In case you hadn’t heard, open innovation was defined by Henry Chesbrough as “a paradigm that assumes that firms can and should use external ideas as well as internal ideas, and internal and external paths to market, as the firms look to advance their technology.”
But what does that really mean? It means that great ideas can come from anywhere. It means that open innovation can happen within an organization (the next great product idea can come from marketing) or it means you can look outside your organization for great ideas, invite them to surface publicly while you work on them internally.
But it really means something else, as well. It means that the process of innovation and competitiveness has been democratized. No company can corner the market on great ideas, because they can come from anywhere. Even small businesses can ask their communities, their customers, their partners for suggestions that could make them the next big start-up.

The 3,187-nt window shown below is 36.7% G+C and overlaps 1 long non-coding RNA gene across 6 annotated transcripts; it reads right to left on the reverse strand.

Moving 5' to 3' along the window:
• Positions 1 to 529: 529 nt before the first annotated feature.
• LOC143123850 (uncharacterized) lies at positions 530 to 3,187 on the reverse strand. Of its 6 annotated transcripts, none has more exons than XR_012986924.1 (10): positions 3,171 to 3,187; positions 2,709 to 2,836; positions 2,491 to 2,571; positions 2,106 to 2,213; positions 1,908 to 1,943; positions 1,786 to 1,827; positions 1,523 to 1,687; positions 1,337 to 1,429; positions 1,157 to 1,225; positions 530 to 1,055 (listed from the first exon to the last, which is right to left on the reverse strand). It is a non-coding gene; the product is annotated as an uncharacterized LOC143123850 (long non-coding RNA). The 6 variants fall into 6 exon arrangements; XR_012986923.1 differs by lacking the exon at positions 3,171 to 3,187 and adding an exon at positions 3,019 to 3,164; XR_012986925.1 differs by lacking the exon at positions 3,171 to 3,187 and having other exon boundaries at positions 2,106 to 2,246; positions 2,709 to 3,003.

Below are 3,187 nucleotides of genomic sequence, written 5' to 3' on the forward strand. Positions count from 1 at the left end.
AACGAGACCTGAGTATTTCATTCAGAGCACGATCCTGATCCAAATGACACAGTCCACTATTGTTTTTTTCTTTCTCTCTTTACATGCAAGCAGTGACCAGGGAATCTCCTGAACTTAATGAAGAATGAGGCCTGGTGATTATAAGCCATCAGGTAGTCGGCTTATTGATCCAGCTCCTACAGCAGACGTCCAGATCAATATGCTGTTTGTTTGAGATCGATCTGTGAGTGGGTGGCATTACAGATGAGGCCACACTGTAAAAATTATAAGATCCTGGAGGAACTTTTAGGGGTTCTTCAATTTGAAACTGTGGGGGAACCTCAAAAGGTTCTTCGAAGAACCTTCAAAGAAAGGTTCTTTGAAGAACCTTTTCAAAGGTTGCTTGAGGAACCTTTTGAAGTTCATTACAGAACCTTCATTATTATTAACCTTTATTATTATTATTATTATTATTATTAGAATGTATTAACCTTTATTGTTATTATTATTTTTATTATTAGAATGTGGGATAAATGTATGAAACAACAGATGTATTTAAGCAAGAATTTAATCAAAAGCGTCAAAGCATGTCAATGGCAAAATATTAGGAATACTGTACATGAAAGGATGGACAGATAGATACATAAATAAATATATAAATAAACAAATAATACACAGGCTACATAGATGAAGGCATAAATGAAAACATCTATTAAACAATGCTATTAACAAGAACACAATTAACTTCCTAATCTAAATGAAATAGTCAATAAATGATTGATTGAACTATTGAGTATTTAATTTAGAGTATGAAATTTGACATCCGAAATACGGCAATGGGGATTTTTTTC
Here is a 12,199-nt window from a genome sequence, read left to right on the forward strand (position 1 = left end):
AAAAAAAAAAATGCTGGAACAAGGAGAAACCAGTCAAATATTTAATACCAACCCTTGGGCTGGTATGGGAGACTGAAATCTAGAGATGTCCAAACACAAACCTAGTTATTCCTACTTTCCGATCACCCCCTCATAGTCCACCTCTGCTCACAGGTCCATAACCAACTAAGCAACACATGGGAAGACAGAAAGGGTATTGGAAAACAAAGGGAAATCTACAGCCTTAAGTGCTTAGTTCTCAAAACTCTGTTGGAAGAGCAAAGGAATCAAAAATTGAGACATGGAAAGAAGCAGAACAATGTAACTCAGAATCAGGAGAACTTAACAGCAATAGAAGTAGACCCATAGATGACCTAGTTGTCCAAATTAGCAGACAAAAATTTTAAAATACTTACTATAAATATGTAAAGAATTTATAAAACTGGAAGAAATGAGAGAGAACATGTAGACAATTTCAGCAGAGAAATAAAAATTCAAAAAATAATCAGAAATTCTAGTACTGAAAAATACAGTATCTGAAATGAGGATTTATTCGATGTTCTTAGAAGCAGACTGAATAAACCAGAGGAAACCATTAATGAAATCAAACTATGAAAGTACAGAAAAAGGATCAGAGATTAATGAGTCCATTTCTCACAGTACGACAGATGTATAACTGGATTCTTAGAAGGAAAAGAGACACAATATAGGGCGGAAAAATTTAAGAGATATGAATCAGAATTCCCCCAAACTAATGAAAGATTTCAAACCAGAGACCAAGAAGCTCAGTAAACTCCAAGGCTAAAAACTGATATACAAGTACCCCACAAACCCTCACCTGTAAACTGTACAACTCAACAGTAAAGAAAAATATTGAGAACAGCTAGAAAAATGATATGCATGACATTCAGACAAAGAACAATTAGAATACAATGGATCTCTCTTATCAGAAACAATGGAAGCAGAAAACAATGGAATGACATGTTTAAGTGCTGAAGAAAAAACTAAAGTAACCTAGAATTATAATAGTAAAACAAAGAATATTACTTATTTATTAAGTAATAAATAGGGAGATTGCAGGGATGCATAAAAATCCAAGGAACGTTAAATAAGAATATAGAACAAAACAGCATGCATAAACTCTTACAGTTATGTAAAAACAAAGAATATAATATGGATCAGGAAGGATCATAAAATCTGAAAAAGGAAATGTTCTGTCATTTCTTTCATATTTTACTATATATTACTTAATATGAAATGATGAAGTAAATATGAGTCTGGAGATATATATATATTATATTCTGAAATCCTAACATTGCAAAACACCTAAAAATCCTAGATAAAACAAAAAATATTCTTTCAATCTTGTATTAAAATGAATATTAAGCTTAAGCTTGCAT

But what this also means is that companies need to develop new skill sets in order to stay at the edge. They need to become great communicators, they need to become master evaluators, and they need to be able to rapidly implement, test, and optimize great ideas. Even now, 68% of projects never see the light of day which is a lot of work and time poured into things that won’t end up generating revenue. The innovators with the competitive market advantage are going to be the ones that can effectively identify a great idea and build it rapidly, leaving others in the dust.
If you want to learn more about open innovation, download our complimentary Open Innovation Guide.